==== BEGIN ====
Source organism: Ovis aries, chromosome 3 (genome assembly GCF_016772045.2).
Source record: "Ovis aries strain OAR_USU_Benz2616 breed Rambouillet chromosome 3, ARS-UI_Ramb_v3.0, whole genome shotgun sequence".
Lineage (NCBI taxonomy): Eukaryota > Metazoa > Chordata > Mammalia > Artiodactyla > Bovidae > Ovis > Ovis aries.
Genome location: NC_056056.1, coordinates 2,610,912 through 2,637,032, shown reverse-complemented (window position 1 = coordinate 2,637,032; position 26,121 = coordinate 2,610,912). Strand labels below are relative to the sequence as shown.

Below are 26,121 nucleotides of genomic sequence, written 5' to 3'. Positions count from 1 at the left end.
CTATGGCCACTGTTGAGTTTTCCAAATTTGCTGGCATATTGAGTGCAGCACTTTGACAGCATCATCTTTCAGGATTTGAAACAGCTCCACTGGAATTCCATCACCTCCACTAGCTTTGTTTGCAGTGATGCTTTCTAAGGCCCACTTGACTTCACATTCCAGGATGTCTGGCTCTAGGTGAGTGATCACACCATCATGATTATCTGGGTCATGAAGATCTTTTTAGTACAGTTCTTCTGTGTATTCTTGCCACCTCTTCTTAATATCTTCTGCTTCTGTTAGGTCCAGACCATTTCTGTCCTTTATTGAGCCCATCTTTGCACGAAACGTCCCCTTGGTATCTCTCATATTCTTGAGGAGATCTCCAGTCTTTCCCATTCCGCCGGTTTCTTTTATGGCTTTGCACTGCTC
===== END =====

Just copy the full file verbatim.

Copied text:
Source organism: Ovis aries, chromosome 3 (genome assembly GCF_016772045.2).
Source record: "Ovis aries strain OAR_USU_Benz2616 breed Rambouillet chromosome 3, ARS-UI_Ramb_v3.0, whole genome shotgun sequence".
Lineage (NCBI taxonomy): Eukaryota > Metazoa > Chordata > Mammalia > Artiodactyla > Bovidae > Ovis > Ovis aries.
Genome location: NC_056056.1, coordinates 2,610,912 through 2,637,032, shown reverse-complemented (window position 1 = coordinate 2,637,032; position 26,121 = coordinate 2,610,912). Strand labels below are relative to the sequence as shown.

Below are 26,121 nucleotides of genomic sequence, written 5' to 3'. Positions count from 1 at the left end.
CTATGGCCACTGTTGAGTTTTCCAAATTTGCTGGCATATTGAGTGCAGCACTTTGACAGCATCATCTTTCAGGATTTGAAACAGCTCCACTGGAATTCCATCACCTCCACTAGCTTTGTTTGCAGTGATGCTTTCTAAGGCCCACTTGACTTCACATTCCAGGATGTCTGGCTCTAGGTGAGTGATCACACCATCATGATTATCTGGGTCATGAAGATCTTTTTAGTACAGTTCTTCTGTGTATTCTTGCCACCTCTTCTTAATATCTTCTGCTTCTGTTAGGTCCAGACCATTTCTGTCCTTTATTGAGCCCATCTTTGCACGAAACGTCCCCTTGGTATCTCTCATATTCTTGAGGAGATCTCCAGTCTTTCCCATTCCGCCGGTTTCTTTTATGGCTTTGCACTGCTC